Toward a Wisdom Index

Where is wisdom coming alive? How can we best assess the level of wisdom of an individual, a group, an organization, an institution, a nation or the world? Developing a reliable wisdom index can provide visibility of where wisdom is thriving and where it is lacking—based on objective measures. Various Individuals or groups striving to increase their wisdom could use the index to assess their current status, identify specific areas for improvement, and measure progress along the journey toward wisdom.

Several existing indices designed to measure positive outcomes provide a range of useful models we can learn from in designing a wisdom index. These include the:

  • Global Peace Index —measures the relative position of nations’ and regions’ peacefulness,
  • Human Development Index — a composite statistic of life expectancy, education, and income indices used to rank countries into four tiers of human development,
  • Happy Planet Index — an index of human well-being and environmental impact weighted to give progressively higher scores to nations with lower ecological footprints,
  • Environmental Performance Index — a method of quantifying and numerically benchmarking the environmental performance of a state’s policies,
  • Gallup-Healthways Well-Being Index® — daily assessment of U.S. residents’ health and well-being,
  • Global Innovation Index — recognizes the key role of innovation as a driver of economic growth and prosperity and acknowledges the need for a broad horizontal vision of innovation that is applicable to both developed and emerging economies,
  • Democracy Index — measures the state of democracy in 167 countries,
  • Gross national happiness —measures quality of life or social progress in more holistic and psychological terms than the economic indicator of gross domestic product,
  • Malcolm Baldrige National Quality Award recognizes U.S. organizations in the business, health care, education, and nonprofit sectors for performance excellence, and
  • this list of freedom indices.

A useful assessment instrument and index will:

  • Accurately reflect a well-conceived definition of wisdom,
  • Rely on observations, data, and measurements that can be reliably obtained,
  • Be easy to use,
  • Provide valid, reliable, and repeatable results,
  • Provide results that are easy to interpret,
  • Be perceived as providing an accurate assessment of wisdom,
  • Provide a wisdom model that encourages learning how to increase wisdom,
  • Identify specific areas for improvement so that the assessed organization can use the assessment results to guide their improvement efforts, and
  • Be freely available.

Developing an index will begin by choosing a definition of wisdom. Many have been suggested, and several useful definitions are collected in the Wikiversity course on wisdom.

Next the definition of wisdom needs to be translated into operational terms—observable and measurable behaviors. A few instruments have been developed for assessing the wisdom of a particular individual. These include:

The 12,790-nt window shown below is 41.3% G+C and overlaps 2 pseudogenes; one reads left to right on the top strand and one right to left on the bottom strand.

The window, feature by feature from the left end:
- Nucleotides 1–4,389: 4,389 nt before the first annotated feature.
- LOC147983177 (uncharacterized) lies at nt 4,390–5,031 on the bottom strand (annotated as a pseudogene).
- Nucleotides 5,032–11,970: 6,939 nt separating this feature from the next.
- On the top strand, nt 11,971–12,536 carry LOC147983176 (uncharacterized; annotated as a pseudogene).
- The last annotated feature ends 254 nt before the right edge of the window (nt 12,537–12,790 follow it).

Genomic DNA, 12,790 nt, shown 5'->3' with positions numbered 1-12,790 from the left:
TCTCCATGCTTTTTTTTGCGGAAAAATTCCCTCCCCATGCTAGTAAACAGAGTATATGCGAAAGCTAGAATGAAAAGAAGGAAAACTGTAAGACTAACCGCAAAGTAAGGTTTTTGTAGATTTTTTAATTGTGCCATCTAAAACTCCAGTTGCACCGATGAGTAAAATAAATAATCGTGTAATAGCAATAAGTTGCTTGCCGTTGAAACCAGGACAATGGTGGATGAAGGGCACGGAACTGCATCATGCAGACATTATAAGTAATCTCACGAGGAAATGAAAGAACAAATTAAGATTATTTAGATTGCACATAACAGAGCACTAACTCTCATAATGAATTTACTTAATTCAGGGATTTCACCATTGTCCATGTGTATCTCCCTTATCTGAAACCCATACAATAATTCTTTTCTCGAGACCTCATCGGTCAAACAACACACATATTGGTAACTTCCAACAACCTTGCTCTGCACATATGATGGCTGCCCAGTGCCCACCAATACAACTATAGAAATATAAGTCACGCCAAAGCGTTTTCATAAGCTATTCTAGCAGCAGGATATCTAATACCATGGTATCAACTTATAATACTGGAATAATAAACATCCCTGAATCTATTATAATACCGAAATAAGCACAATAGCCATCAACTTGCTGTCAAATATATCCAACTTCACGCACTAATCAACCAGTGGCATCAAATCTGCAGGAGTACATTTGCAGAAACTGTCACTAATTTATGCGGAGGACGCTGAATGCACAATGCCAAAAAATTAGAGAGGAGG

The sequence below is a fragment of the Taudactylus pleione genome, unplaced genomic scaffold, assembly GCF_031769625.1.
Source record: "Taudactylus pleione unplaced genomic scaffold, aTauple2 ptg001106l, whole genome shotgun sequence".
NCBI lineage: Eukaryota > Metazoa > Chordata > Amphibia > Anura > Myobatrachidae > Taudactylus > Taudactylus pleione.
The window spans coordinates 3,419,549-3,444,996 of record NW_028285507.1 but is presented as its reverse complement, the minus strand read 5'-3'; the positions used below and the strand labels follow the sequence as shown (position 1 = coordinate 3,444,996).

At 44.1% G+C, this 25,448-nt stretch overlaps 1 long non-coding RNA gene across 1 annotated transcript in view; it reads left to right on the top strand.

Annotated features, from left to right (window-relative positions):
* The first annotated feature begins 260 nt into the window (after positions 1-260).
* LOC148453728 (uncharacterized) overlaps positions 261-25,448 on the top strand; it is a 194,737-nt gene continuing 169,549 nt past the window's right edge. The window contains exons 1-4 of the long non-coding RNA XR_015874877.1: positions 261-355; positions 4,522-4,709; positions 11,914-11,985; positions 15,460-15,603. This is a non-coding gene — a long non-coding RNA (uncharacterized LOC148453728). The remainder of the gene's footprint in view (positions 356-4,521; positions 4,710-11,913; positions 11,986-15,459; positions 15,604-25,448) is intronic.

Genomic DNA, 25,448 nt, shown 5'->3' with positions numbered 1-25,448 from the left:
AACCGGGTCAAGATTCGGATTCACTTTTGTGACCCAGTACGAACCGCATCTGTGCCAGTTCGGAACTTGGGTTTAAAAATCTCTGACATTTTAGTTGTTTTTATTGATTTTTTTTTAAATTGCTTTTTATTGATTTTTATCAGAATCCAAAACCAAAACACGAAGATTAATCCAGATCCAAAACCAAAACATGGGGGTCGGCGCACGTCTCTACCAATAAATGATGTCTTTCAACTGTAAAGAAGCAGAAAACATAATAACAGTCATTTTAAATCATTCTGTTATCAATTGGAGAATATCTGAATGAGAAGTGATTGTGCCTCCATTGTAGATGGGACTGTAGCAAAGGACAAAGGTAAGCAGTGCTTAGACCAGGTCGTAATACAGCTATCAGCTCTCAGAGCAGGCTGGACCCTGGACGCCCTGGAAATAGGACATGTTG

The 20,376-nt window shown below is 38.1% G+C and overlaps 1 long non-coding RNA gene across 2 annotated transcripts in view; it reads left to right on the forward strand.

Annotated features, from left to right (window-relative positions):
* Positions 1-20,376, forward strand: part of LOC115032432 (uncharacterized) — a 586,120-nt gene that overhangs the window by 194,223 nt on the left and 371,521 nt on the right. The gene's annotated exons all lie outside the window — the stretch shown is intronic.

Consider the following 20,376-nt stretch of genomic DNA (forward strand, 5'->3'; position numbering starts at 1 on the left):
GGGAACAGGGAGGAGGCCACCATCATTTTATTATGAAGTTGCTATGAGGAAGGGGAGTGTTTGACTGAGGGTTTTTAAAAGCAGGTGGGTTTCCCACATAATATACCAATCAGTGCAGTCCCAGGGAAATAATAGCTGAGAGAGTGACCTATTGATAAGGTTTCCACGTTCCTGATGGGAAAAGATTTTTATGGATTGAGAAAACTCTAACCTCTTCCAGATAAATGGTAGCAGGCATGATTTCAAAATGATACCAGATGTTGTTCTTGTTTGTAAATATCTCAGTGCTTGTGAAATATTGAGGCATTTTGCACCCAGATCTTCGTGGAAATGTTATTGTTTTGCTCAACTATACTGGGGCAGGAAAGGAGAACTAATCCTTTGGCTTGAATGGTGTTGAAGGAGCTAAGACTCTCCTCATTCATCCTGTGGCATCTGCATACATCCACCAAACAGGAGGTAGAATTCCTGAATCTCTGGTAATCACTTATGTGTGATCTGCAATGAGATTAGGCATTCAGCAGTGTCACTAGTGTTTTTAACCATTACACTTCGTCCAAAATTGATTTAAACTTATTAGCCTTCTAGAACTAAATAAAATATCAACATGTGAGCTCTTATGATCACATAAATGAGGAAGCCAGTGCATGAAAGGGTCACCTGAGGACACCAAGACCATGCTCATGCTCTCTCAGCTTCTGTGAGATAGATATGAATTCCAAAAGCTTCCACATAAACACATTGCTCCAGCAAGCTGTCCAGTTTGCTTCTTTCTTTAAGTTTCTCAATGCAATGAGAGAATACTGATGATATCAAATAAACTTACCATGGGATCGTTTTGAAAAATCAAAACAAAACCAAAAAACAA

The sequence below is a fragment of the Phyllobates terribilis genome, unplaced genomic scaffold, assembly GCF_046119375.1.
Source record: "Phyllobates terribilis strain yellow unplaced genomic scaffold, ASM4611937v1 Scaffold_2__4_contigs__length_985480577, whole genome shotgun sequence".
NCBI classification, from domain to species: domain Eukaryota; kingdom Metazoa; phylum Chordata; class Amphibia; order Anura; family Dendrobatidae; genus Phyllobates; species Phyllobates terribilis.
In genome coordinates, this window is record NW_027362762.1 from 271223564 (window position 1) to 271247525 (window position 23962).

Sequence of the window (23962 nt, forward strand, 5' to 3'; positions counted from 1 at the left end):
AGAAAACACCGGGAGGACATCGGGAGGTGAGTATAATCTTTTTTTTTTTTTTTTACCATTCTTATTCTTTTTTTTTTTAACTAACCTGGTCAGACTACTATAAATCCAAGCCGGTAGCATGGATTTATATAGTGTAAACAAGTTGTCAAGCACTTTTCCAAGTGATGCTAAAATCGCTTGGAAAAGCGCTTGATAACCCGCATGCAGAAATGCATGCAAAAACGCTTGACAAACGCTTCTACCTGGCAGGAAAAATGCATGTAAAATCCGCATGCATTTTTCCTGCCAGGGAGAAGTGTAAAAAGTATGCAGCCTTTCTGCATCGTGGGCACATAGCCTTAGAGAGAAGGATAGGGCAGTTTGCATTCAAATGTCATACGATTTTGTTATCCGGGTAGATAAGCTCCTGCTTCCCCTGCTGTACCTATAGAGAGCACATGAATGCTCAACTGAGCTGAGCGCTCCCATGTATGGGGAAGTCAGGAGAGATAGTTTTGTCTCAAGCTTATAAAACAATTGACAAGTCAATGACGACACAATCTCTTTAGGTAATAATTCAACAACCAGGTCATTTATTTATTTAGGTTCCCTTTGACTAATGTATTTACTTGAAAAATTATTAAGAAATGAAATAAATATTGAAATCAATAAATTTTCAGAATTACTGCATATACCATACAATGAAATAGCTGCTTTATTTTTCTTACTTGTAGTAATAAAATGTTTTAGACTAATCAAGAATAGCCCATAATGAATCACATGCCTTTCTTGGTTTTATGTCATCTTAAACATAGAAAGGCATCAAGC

New instruments for assessing organizational wisdom need to be developed. These may be based on measures of well-being of members and stakeholders and might also consider environment, inputs, and results of the organization as a whole.

After the assessment instrument is designed it needs to be validated, calibrated, and then put into use.

What are your thoughts on this proposal? Would such an index help bring wisdom to life? What should the design of the index include? How can we best create, apply, and report results from such an index? How would you like to contribute to this project?

12 thoughts on “Toward a Wisdom Index

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  2. Thanks for the thought-provoking and information- (and link-) rich post, Lee.

    Regarding two related (sort of) subjects — the idea of a Wisdom Index, and the/a definition of Wisdom — here are my quick thoughts, offered in the context of the subject, the state of the world today, and our loose but important aim:

    I can’t see wisdom being measured in terms of a single number, an “index”, even as the single number would be some sort of weighted combination of other more specific numbers, each of which would also involve various problems. I wouldn’t want to reduce wisdom to, or rather capture wisdom in, a single measure. HOWEVER, the value of the idea here, it seems to me, might be that the (ongoing) exercise of identifying the various components of wisdom, and the hoped-for outcomes of the use of wisdom, would be a great learning exercise. Does society presently have good measures of/for the hoped-for outcomes of the use of wisdom? Right now, many of our societies are shaped around the use of GDP and other such things as the measures of success. So, let’s do a better job, of course, of measuring the “right” things.

    Regarding definitions, here again, I think there is a strong case for embracing a range of overlapping and complementary “definitions” of wisdom, expressed in different styles, and allowing for narrative definitions, poetic definitions, visual definitions, essay-length definitions, and so forth, as well as for various stabs at single-sentence “precise” definitions. All of them. Let’s be welcoming and embracing. What is much, much more important than agreeing to a single definition of wisdom is realizing that there is no single definition, and certainly none that most people will agree to agree to; so, it’s more important to begin to activate “wisdom” in ways that, well, “you’ll know it when you see it”.

    Philosophers — we philosophers, including me — often have inherited and habitual tendencies that sometimes keep pulling us away from implementing wisdom — away from bringing wisdom to life. Some of these include the very strong preference for writing (to each other, especially) rather than for doing; the desire to find the precise Truth of something before acting to bring the approximate truth to fruition; the desire/need to “win” an intellectual contest rather than to cooperate with each other to move real progress forward in the real world; and so forth. To me, part of wisdom is recognizing these tendencies in ourselves as philosophers, and then trying to shift gears and emphases (at least in some substantial proportion of our time) in order to bring to fruition, or rather make fruitful, what we already “approximately, directionally believe to be the case”. In other words, let’s begin to try to discuss ways to try to put out the fire before the place burns down.